Wild in the Streets (29 May 1968)
American International Pictures
Director: Barry Shear (1923 – 1979)
Writer: Robert Thom (1929 – 1979) married to Millie Perkins from 1964
Boys: Christopher Jones (1941 – 2014), Richard Pryor (1940 – 2005), Kevin Coughlin (1945 – 1976 – car accident, Maryjane, The Young Runaways), Michael Margotta (Maryjane), Peter Tork (born 1942, The Monkees), Gary Busey (born 1944, Point Break), Bill Mumy (born 1954, Lost In Space), Barry Williams (born 1954, The Brady Bunch)
Olds: Shelley Winters (1920 – 2006), Hal Holbrook (born 1925), Bert Freed (1919 – 1994, The Swinger), Ed Begley (1901 – 1970), Russ Bender (1910 – 1969) Devil’s Angels, Maryjane, Live a Little, Love a Little)
Blunt Philosophy With Dual Exhausts and a Clear Logic: Singer Runs Country in ‘Wild in the Streets’
By RENATA ADLER
The New York Times. Published: May 30, 1968.
EVENTS overtake fantasy so quickly now that any movie about the generation gap ought to be dated almost before the titles run, but “Wild in the Streets” is a kind of instant classic, a revved-up “La Chinoise” or “Privilege” for the drive-ins in summertime. Blunt, a little preachy, a product of American International Pictures (of beach party and teen-age werewolf fame), the movie is philosophy with dual exhausts and a very clear logic about where things lead.
A boy of 19 (played by Christopher Jones), alienated by his mama, poisons the family bulldog, blows up the car and goes out to seek his fortune. Within a short time he is a famous pop singer—”a multimillionaire,” the script is careful to point out, “after taxes”—surrounded by sybaritic hippies, a Black Power drummer (author, the script says, of the best-selling “Aborigine Cookbook”), a 15-year-old Yale law grad, and other friends.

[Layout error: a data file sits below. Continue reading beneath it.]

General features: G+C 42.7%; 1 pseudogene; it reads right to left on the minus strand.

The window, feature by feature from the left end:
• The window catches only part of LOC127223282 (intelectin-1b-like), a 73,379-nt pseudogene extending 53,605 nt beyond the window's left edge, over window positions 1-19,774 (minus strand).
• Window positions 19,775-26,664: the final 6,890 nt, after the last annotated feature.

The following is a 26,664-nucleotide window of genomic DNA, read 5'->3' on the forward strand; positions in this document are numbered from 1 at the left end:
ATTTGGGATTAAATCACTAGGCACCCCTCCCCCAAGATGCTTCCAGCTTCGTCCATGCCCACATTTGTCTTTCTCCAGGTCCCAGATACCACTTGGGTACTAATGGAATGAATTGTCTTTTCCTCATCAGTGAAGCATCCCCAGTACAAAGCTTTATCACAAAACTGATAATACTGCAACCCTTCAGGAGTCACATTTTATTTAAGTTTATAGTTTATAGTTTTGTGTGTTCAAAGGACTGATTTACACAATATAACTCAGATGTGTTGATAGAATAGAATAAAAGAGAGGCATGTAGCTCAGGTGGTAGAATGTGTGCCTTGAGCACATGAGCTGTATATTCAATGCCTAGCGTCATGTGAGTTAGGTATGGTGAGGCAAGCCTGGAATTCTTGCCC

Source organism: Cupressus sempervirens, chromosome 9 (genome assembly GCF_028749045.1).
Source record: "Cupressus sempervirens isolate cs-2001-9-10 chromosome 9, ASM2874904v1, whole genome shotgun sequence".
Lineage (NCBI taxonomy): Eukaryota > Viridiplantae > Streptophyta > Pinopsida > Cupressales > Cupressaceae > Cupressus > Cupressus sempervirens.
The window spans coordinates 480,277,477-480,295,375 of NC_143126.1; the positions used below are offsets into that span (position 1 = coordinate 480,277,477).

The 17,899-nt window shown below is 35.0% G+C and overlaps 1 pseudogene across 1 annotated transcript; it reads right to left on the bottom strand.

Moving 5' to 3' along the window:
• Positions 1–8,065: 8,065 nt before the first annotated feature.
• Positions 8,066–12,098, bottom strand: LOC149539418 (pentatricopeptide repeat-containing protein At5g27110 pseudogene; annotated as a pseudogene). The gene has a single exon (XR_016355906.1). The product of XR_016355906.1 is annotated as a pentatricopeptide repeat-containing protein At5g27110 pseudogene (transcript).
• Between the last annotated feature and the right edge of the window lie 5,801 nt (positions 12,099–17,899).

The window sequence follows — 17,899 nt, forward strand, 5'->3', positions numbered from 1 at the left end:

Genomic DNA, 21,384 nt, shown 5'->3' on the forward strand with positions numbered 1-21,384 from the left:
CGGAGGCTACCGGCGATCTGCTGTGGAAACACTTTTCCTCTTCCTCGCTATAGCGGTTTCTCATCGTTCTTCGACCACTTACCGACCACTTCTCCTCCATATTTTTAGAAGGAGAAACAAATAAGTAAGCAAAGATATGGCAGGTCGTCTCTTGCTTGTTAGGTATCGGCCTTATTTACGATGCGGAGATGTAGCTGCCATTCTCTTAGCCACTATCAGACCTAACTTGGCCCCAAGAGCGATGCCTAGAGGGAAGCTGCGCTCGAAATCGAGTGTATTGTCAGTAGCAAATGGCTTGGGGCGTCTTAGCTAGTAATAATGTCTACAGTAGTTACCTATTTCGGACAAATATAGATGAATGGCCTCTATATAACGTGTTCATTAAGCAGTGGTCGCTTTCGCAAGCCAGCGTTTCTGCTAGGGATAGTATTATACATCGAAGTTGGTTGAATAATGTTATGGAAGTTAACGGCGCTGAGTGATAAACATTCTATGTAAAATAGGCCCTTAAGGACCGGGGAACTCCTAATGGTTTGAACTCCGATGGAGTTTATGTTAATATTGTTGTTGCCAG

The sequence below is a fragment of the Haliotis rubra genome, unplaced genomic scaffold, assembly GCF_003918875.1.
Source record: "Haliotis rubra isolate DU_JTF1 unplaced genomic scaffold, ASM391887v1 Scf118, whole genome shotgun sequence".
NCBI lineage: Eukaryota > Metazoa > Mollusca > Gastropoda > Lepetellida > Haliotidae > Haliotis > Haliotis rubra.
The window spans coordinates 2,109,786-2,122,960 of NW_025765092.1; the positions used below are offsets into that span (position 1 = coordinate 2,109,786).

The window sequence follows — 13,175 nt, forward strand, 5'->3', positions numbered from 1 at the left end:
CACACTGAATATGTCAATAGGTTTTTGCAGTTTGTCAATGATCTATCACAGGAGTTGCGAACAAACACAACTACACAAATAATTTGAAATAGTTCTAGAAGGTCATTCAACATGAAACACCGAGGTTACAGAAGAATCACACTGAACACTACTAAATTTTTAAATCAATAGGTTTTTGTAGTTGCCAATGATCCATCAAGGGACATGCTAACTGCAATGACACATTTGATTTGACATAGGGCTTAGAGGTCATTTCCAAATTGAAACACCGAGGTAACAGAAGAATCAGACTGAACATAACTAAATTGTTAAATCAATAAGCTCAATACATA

A liberal candidate for Senator from California, inevitably, seeks their support. When he gets it, and wins by offering to lower the voting age to 15 (a compromise figure they reach so the Yale grad can vote), the kids become aware of their power and decide to run a candidate of their own. She wins. In Washington, the youngsters don’t bother with rhetoric about loss of faith in the electoral system. They riot until a dozen of them are killed, then put LSD in the water supply so that Congress amends the Constitution to lower the Presidential eligibility age to 14.
The pop singer is elected President, sweeping “every state, with the single and remarkable exception of Hawaii.”
The liberal Senator who started the whole thing tears up a Donald Duck poster in his rage. The administration establishes a mandatory retirement age at 30. At 35, citizens are escorted — by black-shirted young goons in baseball caps—to “rehabilitation camps,” where, “in groovy surroundings,” they are given compulsory LSD from a row of green water coolers.
The script is rather heavily weighted against the old. When the pop singer’s mother, played with wonderful exaggeration by Shelley Winters, recognizes him on a television program—a recognition she manages only by consulting an old family photograph — she crows, “I’m a celebrity.” When she drives to see him, she manages to run over a child and cripple her husband. The only dated thing in the picture is the treatment of the very young. The kid insurgents feel a certain amount of pressure from the 3-year-olds (“That’s right. They’re better than we are,” Diane Varsi, as Mr. Jones’s freaked-out girlfriend, says) but they are very kind to them. One realizes, last year’s flower children have also been overtaken by events; they seem as dated as the sweet vegetarian brontosauruses.
The writing (by Robert Thom, on the basis of his own short story) is often marvelous. There are some monotonous, ringing banalities spoken by the young, but there are other lines: the liberal Senator (played with power corrupt cool by Hal Holbrook) visits Miss Winters to complain that her son is paralyzing the country, she answers with dignity. “Senator,” she says, in what might be a slogan for our times. “I’m sure my son has a very good reason for paralyzing the country.”
The movie, which opened yesterday at the New Embassy Theater and the 72d Street Playhouse, also features Millie Perkins, Ed Begley, Richard Pryor, Walter Winchell, Kenneth Banghart, Louis Lomax and Melvin Belli. It was directed by the TV director, Barry Shear. The music is quite live rock.